The Highest voting figure was 48.2% on Public Bodies Bill [HL] — Committee (4th Day)

    The lowest was 1.0% Parliamentary Voting System and Constituencies Bill — Committee (4th Day) (Continued) — 13 Dec 2010 at 22:38

    High figures were noticeable for Tuition Fees and the Public Bodies Bill.

    • Lord Norton says:

      Carl.H: The average is precisely that and, as you show, there are massive variations. The cross-benchers are turning up in some numbers for the important debates and that is what puts the Government under pressure.

  5. Carl.H says:

    My Lord, as you have stated in the past Crossbenchers tend to split sometimes fairly evenly. With 48%, which is approx 88, split this would still give Government a majority. The 48% being a high rarely seen across other debates, infact the highest crossbench turnout on the PVSC was 24.9% with lows as much as 1.6%.

    On the day of the 48% turnout was a split of 51 – 30 in favour of Government.

    I am merely stating fact and understand there are variables such as attendance which I have already mentioned to take into account but statistically on basic numbers my money would be on Government.

    • Lord Norton says:

      Carl.H: Yes, I have pointed out that they have to split disproportionately against Government in order to threaten Government. That is why the Government has to work to carry the House with it. It cannot rely on the cross-benchers either having a poor turnout or splitting evenly, even if that is what normally happens. Equally, as this Parliament is showing, it cannot rely on all coalition peers to support it. Also we appear to be getting in a situation where the threat of the cross-benchers turning out in some numbers to challenge the Government is influencing Government and therefore achieving results without a vote.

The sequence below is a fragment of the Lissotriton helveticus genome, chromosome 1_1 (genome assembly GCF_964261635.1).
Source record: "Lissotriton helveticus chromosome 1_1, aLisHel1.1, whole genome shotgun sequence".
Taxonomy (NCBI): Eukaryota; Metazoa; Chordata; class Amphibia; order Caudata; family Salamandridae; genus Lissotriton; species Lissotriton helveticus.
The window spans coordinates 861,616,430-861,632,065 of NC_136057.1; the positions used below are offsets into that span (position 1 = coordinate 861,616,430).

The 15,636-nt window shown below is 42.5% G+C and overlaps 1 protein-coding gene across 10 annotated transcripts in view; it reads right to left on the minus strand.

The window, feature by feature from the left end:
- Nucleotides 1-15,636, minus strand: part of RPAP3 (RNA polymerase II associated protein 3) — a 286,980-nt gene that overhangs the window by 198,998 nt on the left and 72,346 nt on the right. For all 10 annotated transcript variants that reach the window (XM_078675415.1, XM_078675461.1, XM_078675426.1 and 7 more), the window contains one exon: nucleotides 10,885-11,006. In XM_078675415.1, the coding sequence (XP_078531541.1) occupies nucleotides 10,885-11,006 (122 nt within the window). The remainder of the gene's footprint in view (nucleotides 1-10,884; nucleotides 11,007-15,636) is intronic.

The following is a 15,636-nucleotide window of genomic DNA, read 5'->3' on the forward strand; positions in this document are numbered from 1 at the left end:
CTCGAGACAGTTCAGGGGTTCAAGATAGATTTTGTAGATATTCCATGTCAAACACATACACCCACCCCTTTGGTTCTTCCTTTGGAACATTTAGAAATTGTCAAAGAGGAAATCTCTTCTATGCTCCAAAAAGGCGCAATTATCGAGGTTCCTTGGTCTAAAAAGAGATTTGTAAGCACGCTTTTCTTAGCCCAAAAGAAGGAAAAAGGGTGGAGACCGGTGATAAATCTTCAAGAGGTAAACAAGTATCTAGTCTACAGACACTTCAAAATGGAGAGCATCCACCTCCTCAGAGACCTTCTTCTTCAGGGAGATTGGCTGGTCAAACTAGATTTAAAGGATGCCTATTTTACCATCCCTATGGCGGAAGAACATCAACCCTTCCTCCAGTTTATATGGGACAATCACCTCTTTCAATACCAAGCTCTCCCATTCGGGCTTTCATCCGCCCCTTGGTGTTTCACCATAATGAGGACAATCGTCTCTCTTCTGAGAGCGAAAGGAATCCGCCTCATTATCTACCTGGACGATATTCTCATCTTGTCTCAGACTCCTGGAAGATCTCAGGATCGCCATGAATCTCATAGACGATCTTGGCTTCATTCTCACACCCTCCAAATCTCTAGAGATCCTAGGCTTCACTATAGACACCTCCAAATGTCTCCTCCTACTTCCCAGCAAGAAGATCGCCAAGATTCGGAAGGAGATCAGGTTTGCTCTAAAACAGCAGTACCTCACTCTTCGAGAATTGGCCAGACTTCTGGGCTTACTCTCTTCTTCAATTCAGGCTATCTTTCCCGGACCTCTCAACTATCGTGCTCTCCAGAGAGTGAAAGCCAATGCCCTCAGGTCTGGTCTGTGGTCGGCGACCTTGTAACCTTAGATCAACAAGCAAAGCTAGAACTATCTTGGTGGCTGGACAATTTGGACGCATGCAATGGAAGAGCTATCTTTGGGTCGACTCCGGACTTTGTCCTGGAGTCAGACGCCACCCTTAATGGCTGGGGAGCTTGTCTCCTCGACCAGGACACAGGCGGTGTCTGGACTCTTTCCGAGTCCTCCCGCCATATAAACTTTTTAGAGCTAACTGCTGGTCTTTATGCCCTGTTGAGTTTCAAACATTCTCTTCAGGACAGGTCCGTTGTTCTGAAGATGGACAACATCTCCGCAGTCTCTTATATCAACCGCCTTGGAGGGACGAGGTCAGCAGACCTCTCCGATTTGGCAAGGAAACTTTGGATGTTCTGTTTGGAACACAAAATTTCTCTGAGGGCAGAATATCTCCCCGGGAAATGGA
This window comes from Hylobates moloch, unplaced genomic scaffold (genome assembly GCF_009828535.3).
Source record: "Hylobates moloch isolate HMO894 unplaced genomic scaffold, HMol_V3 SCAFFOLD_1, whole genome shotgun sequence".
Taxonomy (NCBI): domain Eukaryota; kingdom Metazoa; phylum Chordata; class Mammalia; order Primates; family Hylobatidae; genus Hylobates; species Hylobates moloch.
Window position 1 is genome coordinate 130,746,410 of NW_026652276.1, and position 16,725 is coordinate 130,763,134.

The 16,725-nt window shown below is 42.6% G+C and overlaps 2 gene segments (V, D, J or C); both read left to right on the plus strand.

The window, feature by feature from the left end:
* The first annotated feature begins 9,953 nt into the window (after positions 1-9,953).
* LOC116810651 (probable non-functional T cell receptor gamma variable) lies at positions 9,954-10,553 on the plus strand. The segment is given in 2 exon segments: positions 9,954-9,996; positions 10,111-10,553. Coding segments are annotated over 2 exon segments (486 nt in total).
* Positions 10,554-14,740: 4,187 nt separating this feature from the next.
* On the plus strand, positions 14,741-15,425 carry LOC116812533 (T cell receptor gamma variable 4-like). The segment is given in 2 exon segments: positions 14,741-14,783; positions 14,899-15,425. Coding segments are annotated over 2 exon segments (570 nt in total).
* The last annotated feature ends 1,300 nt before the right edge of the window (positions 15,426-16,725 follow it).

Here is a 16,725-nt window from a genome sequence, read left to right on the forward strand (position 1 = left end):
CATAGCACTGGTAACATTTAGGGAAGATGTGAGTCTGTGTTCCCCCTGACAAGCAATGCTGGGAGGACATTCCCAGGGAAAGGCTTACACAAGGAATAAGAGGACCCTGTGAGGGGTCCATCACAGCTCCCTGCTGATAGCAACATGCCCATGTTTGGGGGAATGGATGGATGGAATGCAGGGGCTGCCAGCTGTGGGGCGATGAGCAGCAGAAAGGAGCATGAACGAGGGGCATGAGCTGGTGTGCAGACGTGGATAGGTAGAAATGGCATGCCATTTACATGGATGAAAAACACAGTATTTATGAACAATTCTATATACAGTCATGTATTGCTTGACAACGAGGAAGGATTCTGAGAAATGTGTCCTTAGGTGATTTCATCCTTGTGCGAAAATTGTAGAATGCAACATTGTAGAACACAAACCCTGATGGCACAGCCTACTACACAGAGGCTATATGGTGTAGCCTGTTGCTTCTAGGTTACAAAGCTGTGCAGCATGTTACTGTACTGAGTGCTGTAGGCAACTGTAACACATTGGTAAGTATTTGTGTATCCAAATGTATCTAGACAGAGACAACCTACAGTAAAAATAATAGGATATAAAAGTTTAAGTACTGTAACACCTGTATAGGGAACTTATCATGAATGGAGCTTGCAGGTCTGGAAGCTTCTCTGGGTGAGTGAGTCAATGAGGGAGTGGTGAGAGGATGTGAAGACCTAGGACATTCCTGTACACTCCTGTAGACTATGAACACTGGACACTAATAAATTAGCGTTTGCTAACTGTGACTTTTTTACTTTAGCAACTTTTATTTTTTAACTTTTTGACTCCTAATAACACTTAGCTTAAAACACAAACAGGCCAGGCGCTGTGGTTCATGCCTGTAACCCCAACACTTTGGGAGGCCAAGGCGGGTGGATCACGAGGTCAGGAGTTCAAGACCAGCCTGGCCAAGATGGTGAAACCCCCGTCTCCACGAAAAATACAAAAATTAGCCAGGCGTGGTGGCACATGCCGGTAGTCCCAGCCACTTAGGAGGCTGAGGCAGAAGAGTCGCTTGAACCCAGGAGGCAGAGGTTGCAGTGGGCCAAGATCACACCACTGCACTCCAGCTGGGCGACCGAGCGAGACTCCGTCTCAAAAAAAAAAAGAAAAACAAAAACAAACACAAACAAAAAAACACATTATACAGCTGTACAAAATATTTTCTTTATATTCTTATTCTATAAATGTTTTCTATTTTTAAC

6. Carl.H says:

    This leads on to the question of reform of the House and how it should be comprised.

    The present idea of Government is that it should reflect closely the election results and therefore the make-up of the Commons. This appears unfair and certainly doesn’t do anything to reinforce the idea of independent scrutiny. Being this is the case I suggest the Crossbenchers should accept the role of the percentage of the electorate who didn’t vote thereby their numbers should reflect 34.9% of the House.

    The noble Lord will no doubt go on to talk of the value of rebellion and how not all follow the party line. I have looked briefly at this years figures and to my mind the rebellions are insignificant on major bills, overall the House has been partisan. The exception being the Isle of Wight amendment which in my opinion was badly thought out in light of what Government were trying to achieve, infact it left the door open for greater scrutinising of the forthcoming boundaries.

    I have always been of the mind the Upper House should be independent and the less partisan the better. However in knowing that the crossbenchers turnout on average is just 20% (approx 37) of their number this will prove a little difficult.

    How to achieve the independent scrutiny necessary without a major partisan element or influence is looking to appear impossible. How should the House be comprised ?

    • Lord Norton says:

      Carl.H: There is very little rebellion in the sense of peers voting against their own party, but the problem (at least in methodological terms) is assessing the extent to which members abstain. The first defeat of the Government in this Parliament would not have occurred had not (a) cross-benchers divided primarily against the Government and (b) a number of Conservatives abstained. One can ascertain (a) from the record but not (b). Peers who disagree with their own side are prone to stay away rather than vote. This can be somewhat problematic for researchers – e.g. me.

      “The present idea of Government is that it should reflect closely the election results and therefore the make-up of the Commons. This appears unfair and certainly doesn’t do anything to reinforce the idea of independent scrutiny. ” I agree, ands we have seen, the statement in the coalition agreement has created problems.

  7. Carl.H says:

    I’ve been thinking about this especially in the light of any reform and composition in terms of parties is going to be extremely difficult.

    If it was equal between three parties and crossbench everytime a coalition came about there would be a majority if not in actuality but in effect. Proportionally as the election would give a comparable make-up as the commons and how do you change that each election ?

    I think this is going to be a major headache and it will have to be dealt with soon as numbers simply cannot keep rising as they are.

    My Lord you must have had some thoughts on this matter ?